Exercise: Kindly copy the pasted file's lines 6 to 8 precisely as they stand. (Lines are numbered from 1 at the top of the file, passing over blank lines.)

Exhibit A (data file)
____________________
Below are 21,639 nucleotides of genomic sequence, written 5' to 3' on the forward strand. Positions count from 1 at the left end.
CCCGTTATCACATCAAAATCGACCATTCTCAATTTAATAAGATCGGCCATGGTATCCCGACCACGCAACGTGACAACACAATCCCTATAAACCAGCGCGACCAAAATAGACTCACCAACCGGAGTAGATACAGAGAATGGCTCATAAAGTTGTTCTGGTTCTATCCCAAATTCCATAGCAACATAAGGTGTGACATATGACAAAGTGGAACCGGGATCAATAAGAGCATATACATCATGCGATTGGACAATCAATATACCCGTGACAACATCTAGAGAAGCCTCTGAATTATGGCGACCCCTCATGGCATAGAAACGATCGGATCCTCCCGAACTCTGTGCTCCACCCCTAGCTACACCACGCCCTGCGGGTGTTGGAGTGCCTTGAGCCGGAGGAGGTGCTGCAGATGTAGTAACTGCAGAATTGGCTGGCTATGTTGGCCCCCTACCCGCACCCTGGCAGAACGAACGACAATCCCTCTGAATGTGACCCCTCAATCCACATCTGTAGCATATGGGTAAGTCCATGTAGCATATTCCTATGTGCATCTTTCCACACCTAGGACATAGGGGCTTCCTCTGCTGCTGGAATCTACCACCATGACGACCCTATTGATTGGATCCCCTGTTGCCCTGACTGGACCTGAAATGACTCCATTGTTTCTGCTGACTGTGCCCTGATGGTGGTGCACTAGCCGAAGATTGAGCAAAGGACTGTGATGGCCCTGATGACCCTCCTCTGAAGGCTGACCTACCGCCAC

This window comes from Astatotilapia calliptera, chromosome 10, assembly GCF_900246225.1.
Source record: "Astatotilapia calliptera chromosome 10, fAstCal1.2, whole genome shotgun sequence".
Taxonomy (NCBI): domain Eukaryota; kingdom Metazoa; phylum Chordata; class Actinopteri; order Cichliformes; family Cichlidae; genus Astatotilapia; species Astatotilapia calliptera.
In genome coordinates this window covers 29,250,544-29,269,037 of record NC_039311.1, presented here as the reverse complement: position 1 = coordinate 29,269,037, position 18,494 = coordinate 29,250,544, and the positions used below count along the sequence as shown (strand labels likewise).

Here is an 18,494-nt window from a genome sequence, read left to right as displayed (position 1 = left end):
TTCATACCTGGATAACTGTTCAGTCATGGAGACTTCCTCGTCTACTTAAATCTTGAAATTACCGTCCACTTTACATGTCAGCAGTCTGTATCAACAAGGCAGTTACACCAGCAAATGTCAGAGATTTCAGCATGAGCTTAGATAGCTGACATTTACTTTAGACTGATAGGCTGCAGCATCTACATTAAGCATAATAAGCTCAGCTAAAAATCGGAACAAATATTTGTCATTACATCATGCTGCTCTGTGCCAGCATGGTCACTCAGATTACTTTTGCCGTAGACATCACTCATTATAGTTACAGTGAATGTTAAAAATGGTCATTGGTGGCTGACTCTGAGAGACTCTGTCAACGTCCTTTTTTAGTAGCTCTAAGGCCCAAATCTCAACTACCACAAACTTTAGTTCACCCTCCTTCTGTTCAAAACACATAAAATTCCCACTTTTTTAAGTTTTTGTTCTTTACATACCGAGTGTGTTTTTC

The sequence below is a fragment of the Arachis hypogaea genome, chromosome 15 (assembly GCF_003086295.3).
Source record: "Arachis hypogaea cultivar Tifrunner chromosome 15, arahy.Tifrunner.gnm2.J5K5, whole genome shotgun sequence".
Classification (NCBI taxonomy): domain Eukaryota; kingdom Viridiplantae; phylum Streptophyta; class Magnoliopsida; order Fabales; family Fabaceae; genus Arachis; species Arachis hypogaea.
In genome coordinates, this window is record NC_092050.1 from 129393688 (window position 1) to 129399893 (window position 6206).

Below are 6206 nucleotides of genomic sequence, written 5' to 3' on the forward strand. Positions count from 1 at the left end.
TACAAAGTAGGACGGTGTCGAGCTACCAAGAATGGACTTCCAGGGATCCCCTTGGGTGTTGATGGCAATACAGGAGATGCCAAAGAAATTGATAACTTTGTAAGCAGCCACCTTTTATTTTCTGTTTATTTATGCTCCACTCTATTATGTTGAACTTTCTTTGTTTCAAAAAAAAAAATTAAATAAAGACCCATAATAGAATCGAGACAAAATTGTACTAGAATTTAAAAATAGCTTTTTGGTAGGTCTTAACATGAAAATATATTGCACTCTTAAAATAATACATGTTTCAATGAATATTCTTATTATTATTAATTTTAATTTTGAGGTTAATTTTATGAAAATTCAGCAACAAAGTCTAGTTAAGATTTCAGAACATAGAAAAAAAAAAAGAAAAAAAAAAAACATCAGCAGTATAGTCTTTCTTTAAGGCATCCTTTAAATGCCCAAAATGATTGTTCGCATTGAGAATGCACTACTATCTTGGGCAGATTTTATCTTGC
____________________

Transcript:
In genome coordinates this window covers 29,250,544-29,269,037 of record NC_039311.1, presented here as the reverse complement: position 1 = coordinate 29,269,037, position 18,494 = coordinate 29,250,544, and the positions used below count along the sequence as shown (strand labels likewise).

Here is an 18,494-nt window from a genome sequence, read left to right as displayed (position 1 = left end):
TTCATACCTGGATAACTGTTCAGTCATGGAGACTTCCTCGTCTACTTAAATCTTGAAATTACCGTCCACTTTACATGTCAGCAGTCTGTATCAACAAGGCAGTTACACCAGCAAATGTCAGAGATTTCAGCATGAGCTTAGATAGCTGACATTTACTTTAGACTGATAGGCTGCAGCATCTACATTAAGCATAATAAGCTCAGCTAAAAATCGGAACAAATATTTGTCATTACATCATGCTGCTCTGTGCCAGCATGGTCACTCAGATTACTTTTGCCGTAGACATCACTCATTATAGTTACAGTGAATGTTAAAAATGGTCATTGGTGGCTGACTCTGAGAGACTCTGTCAACGTCCTTTTTTAGTAGCTCTAAGGCCCAAATCTCAACTACCACAAACTTTAGTTCACCCTCCTTCTGTTCAAAACACATAAAATTCCCACTTTTTTAAGTTTTTGTTCTTTACATACCGAGTGTGTTTTTC